The tragedy of architecture is how stupid architects are... we spend too much time trying to convince people to do things they don’t want to do. That really lowers the level of the discussion, I think.
In this video from the Louisiana Channel, Canadian architect Adam Caruso, founding partner of London-based Caruso St John, provides his take on the current climate of the architectural profession and the influences driving his own personal architectural philosophy. With his firm, Caruso has led the design of numerous art institutions, including the 2016 RIBA Stirling Prize winning Newport Street Gallery in London, that respond to “a deeper idea of place, of the history and culture of the place and how you read it today.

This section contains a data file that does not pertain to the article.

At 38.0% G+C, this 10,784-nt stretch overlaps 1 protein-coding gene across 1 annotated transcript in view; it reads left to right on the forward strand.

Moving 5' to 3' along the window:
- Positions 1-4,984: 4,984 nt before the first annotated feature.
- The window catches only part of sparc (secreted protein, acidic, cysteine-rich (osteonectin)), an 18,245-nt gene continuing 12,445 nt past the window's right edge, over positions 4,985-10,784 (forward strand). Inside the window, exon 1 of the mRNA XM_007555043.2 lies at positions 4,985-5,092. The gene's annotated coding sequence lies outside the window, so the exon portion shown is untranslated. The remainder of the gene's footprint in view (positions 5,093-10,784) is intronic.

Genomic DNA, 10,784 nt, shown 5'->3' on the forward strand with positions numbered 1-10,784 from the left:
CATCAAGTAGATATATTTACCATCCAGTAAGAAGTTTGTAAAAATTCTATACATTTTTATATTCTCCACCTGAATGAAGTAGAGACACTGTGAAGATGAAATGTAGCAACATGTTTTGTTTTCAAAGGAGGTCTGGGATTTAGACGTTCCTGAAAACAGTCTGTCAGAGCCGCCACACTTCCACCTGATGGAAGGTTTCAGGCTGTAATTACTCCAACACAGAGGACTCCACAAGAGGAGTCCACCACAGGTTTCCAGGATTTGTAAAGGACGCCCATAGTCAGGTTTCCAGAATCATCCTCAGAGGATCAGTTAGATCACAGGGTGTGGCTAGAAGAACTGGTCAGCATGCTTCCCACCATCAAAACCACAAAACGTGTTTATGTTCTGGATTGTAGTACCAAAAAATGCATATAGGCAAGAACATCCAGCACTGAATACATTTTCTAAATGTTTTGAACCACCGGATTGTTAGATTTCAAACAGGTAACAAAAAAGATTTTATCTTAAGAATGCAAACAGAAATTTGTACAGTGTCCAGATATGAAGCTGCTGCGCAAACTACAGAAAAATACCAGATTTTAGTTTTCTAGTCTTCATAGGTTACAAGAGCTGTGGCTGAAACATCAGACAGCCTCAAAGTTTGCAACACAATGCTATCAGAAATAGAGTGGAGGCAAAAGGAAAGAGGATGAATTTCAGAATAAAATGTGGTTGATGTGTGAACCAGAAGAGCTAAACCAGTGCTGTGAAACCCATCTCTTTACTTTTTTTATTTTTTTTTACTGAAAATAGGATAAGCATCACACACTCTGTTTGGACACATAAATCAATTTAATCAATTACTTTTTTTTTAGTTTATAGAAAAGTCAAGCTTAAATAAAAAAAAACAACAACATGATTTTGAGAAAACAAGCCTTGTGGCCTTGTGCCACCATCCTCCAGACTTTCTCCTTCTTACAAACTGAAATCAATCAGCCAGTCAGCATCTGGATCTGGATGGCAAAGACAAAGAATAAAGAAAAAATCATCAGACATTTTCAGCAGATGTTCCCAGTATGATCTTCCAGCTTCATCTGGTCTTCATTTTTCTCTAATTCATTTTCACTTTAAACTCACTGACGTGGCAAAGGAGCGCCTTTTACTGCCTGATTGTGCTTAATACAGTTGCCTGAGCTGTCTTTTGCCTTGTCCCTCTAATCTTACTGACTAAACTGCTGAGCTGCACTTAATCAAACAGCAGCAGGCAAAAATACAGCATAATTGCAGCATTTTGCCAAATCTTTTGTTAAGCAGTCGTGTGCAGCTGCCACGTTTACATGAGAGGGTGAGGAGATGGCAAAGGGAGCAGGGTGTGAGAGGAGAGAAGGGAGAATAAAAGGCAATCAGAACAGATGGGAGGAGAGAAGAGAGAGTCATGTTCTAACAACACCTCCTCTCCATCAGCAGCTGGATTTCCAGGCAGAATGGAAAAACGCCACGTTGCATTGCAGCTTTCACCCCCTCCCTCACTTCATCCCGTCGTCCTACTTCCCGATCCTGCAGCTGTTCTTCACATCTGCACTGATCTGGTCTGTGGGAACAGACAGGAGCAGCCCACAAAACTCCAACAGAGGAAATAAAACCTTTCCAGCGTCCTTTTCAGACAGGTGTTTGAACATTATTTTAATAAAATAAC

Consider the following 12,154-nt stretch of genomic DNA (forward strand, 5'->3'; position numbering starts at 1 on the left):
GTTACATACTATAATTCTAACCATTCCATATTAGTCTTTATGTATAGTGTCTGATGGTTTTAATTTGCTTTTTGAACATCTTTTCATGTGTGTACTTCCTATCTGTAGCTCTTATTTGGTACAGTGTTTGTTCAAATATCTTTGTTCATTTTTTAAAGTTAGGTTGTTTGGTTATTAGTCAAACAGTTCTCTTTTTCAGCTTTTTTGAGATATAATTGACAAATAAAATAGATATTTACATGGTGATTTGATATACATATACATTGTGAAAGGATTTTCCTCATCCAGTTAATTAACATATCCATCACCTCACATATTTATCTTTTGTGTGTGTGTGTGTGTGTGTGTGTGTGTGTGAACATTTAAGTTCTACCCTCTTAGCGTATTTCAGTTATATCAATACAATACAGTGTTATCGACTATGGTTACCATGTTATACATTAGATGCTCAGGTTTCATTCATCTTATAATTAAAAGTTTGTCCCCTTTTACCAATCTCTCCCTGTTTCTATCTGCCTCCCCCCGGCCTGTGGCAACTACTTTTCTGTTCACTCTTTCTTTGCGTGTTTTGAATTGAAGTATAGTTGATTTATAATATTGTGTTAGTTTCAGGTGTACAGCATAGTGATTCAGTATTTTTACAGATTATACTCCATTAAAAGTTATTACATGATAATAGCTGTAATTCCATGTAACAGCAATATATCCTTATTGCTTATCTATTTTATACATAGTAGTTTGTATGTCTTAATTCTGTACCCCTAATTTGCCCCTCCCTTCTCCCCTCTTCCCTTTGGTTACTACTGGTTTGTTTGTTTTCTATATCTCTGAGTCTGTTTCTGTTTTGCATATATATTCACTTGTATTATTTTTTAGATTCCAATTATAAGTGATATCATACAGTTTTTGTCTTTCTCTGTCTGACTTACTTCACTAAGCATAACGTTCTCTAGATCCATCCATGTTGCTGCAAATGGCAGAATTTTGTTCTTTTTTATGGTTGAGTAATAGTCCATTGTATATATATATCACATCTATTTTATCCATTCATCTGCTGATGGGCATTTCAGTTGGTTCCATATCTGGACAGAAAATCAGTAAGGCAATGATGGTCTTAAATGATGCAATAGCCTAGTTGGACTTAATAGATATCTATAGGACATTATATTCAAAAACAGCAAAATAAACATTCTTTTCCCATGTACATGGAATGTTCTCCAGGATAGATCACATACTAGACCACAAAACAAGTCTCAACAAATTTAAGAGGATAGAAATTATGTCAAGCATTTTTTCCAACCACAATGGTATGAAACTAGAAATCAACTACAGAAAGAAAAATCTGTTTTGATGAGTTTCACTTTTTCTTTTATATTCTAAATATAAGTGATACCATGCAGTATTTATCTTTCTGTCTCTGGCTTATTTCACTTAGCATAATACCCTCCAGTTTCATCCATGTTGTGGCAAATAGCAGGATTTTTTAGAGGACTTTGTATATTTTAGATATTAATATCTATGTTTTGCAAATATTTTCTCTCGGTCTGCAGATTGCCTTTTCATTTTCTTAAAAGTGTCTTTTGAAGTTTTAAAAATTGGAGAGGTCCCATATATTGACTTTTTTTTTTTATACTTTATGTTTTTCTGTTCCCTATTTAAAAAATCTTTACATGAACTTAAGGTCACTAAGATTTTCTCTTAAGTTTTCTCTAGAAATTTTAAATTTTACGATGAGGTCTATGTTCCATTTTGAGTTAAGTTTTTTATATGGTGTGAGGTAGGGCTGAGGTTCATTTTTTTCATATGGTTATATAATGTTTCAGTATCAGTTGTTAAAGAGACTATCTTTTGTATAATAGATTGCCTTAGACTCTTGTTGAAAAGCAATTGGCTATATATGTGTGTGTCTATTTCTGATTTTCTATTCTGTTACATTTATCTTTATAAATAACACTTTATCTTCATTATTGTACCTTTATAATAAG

“Unfortunately, nowadays, when buildings are built as objects that are meant to stand out, they don’t have any of that open-endedness,” says Caruso. “They are so specific that you can’t help but think that as soon as the client who caused them to be gets bored of them, they’ll just have to demolish them. And that’s kind of the point – it’s about architecture just becoming a commodity like fashion, which is in fashion, out of fashion. And to me, that’s the opposite of architecture.”
In the interview, conducted by Marc-Christoph Wagne, Caruso discusses his respect for tradition in architecture, his skepticism of novelty for novelty’s sake, and how contemporary artists like Andreas Gursky, Gordon Matta-Clark and Eva Hesse impacted the way he looks at design.
Via Louisiana Channel.